Frank: Seven principles for positive growth

Strathcona County Mayor Rod Frank Photo Supplied

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Strathcona County has exceptionally high quality urban and rural properties and assets. This gives the county unique prospects in multiple fields to continue to lead in Alberta.

One such opportunity exists to boost residential, agricultural, business and industrial growth to raise our living standards. There are also, however, numerous challenges to overcome.

Challenges:

• Conflicting values: Different stakeholders do not always see growth from the same perspective. For example, existing taxpayers expect a fair allocation of resources among old and new communities. Meanwhile, businesses focus on expansion and the jobs they create. Differing values and objectives can mean progress is stalled, as a gain by one is perceived as a loss by another.

• Costs: Even a limited build can run into the billions of dollars for just basic infrastructure such as water transmission, sewer, storm water and roads. At the end of the day, municipal bills must be paid by the taxpayer.

• Economic limitations: Municipalities are checked by statute and fiscal realities. The county’s debt parameters are limited to 1.5 times revenue, our debt service ratio cannot exceed 25 per cent of revenue and our capital strategic spend is curbed to approximately $20 million a year.

• High risks: Population growth, markets and the economy are notoriously unpredictable (often wildly), leading to the inherent risk of growth projects.

Private initiatives require a great deal of upfront investment (cash), need positive cash flow and are not easily disposed of (not liquid). On top of that, Alberta is particularly susceptible to boom and bust cycles, and we struggle to evolve our economy. Recent events like the Western Canada Select-West Texas Intermediate oil price differential have hit us hard.

• Limited resources: Some lands are better suited to a particular use, such as industry, residential or agriculture. Sustainable use of resources is now a solid mainstream value.

• Waste: The public votes with its feet and rejects unlivable and unaffordable communities. Clear planning and rational growth are table-stakes; overbuilds and failure to leverage existing infrastructure are not supportable.

Seven principles leading to positive growth

Despite the challenges, there are principles that provide firm guide posts when Strathcona County seeks to take advantage of opportunity and enhance growth.

• Best-evidence decisions: Make evidence-based decisions in the best interests of all citizens.

• Maintain a solid fiscal base: Citizens and businesses require certainty from government to allow them to take prosperity creating risk. Avoiding wild swings in taxes and managing debt provides predictability and stability. Meanwhile, increasing debt means services must decrease or taxes must increase.

• Create positive conditions for investment: We can use our municipal powers to make our community attractive for investment, such as maintaining our favourable tax regime (fourth lowest in the province amongst our peers and improving) and levies (lower on average than our direct competitors).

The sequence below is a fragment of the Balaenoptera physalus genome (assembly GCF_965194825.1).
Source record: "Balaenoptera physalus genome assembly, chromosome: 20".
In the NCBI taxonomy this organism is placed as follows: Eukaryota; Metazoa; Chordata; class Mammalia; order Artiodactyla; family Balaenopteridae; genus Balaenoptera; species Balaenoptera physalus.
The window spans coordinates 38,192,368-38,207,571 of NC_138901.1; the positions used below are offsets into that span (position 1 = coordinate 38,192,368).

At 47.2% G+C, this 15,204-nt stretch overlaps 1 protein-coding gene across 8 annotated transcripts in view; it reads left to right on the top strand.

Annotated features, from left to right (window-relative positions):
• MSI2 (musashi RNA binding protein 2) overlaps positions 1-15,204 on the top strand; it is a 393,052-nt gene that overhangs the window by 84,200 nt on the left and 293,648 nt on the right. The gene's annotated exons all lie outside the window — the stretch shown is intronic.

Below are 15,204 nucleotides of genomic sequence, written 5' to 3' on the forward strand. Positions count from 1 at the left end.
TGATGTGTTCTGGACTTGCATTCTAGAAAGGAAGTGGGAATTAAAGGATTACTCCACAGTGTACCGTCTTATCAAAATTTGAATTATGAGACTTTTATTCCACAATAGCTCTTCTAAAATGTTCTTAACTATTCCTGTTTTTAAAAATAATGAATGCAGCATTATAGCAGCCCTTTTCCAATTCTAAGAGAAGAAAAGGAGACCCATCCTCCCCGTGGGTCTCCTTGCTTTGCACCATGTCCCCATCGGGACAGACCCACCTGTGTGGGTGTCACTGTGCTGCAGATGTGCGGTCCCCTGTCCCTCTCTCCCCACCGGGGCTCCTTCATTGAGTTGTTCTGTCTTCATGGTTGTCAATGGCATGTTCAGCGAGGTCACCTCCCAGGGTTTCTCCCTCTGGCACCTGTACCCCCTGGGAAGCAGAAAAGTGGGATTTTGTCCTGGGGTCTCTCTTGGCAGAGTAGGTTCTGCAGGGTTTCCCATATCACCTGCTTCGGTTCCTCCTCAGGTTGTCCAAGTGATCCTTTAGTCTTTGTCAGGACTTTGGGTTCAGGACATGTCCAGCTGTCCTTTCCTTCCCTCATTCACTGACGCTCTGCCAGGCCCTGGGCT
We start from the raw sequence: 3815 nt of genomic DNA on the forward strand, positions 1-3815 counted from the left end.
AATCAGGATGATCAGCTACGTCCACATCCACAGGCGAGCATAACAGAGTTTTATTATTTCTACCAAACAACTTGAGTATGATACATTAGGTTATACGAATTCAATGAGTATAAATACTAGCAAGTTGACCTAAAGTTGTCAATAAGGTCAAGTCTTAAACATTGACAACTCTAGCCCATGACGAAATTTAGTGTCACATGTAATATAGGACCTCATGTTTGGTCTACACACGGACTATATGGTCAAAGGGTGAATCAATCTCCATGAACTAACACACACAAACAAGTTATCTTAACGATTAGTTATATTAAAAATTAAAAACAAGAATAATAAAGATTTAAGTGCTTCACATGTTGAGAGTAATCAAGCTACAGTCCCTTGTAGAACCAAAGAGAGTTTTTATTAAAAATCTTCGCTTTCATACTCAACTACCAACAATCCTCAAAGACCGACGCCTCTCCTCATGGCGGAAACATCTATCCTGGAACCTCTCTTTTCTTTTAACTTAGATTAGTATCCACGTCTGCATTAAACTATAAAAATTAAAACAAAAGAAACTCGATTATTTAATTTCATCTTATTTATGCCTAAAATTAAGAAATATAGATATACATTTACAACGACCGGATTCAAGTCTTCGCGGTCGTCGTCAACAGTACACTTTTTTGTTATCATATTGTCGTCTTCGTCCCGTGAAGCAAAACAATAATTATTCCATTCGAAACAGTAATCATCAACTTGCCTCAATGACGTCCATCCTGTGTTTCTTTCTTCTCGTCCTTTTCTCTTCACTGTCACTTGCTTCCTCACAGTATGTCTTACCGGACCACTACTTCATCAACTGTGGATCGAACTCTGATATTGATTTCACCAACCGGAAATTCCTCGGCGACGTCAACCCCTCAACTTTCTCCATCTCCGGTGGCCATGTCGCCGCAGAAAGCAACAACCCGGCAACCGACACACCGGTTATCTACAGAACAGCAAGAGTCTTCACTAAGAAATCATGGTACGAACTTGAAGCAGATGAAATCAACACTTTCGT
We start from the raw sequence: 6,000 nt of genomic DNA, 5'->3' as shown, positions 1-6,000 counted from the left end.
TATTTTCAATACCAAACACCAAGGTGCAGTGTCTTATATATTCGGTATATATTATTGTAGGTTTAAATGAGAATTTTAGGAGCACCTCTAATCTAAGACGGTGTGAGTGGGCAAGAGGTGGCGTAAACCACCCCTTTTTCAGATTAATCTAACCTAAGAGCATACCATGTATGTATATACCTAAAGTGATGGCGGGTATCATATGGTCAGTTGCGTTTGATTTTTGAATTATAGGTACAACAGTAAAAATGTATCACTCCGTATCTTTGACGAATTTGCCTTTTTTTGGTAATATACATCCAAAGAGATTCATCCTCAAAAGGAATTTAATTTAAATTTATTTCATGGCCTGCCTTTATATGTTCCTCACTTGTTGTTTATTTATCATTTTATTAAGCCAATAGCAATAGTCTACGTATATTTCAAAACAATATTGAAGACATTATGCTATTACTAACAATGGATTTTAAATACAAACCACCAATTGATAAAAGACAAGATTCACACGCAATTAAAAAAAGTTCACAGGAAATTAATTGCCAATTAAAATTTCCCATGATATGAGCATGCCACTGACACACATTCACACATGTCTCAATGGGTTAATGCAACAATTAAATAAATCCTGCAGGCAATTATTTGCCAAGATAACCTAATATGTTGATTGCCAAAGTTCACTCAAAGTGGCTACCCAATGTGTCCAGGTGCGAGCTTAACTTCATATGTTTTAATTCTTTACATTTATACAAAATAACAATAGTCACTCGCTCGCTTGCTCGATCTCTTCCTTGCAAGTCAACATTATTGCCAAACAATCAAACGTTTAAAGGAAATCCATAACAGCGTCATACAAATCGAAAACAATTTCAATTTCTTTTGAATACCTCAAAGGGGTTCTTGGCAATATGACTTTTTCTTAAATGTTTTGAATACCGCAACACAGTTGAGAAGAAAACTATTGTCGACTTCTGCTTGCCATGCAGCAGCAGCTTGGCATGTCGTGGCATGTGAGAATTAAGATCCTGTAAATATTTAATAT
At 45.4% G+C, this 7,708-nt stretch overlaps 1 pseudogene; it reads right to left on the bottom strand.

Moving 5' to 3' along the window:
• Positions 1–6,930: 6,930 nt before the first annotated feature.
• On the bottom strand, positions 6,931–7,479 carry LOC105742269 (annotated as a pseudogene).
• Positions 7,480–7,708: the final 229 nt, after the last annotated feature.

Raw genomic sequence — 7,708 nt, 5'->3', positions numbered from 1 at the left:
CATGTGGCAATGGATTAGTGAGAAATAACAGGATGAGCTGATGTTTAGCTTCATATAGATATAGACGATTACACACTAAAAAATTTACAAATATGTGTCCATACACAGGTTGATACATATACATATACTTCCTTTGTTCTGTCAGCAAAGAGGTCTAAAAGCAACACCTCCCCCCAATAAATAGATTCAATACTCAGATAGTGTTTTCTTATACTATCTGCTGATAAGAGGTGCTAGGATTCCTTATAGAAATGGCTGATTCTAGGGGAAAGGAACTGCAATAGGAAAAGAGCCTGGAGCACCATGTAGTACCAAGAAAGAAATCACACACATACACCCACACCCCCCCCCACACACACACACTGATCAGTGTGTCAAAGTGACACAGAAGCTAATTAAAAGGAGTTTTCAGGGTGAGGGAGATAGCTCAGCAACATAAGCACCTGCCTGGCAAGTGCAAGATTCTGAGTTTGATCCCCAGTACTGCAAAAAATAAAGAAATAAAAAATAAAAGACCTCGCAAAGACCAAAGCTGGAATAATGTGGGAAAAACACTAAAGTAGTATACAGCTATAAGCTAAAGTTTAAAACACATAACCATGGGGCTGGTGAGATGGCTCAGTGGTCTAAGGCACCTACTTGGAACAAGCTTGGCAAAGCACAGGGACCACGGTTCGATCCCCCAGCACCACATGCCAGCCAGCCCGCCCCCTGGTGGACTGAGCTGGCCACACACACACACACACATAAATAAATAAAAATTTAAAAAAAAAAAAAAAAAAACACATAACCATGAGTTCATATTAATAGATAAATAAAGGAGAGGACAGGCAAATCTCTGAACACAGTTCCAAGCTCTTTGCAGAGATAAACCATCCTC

• Stick to governmental expertise; let business take the risk and realize the reward of the market: The county does not have the real estate know-how, nor the financial capability, to underwrite growth. Private interests take the risks, but also rightly earn the rewards, of its projects. Letting the market decide within sensible policies avoids costly mistakes.

• Promote economic development: Commerce helps pays the bills, therefore support agriculture, businesses, and industry. Agri-business alone adds $6.5 billion annually to the regional economy. Pursue 30 by 30: $30 billion in investment in Alberta’s Industrial Heartland by the year 2030.

• Smart growth: For more livable and affordable communities: densify, leverage existing infrastructure, grow from existing nodes, plan to fend off annexations and do not overbuild.

• Expand the pie: Success by one stakeholder group does not have to mean that another must lose.

A bright future

The citizen rightly demands manageable taxes and a sustainable use of resources. Business rightly expects a level playing field and fair rewards consummate with the risks it undertakes.

But, although, we face challenges, there is plenty of common ground and room to produce positive growth under the above principles.

Strathcona County is and will continue to be a highly desirable place to live, work, play and invest. Our median age is relatively low, our median income relatively high, we have a highly skilled workforce, we are home to the top industries in the country and we have nation-leading municipal services. On top of that, we live in a desirable region of 1.3 million people, producing one-third of Alberta’s GDP and produce over 700,000 jobs.

I have tremendous faith in our abilities and I look forward to our community continuing to thrive.

Follow me on Twitter @RodFrank12 or on Facebook at Rod Frank, on Linkedin @rfrank.ca, and website at rfrank.ca for continuing discussions on growth and other municipal issues and matters.

For clarity, legal guidance requires that I advise I am not communicating on behalf of council/Strathcona County. Also, I respect the decisions of council and their implementation, even where I do not agree with them. As a member of council, however, I can request that council consider changing decisions it has made in the past.

Rod Frank is Mayor of Strathcona County. He can be reached at 780-464-8000 or rod.frank@strathcona.ca.

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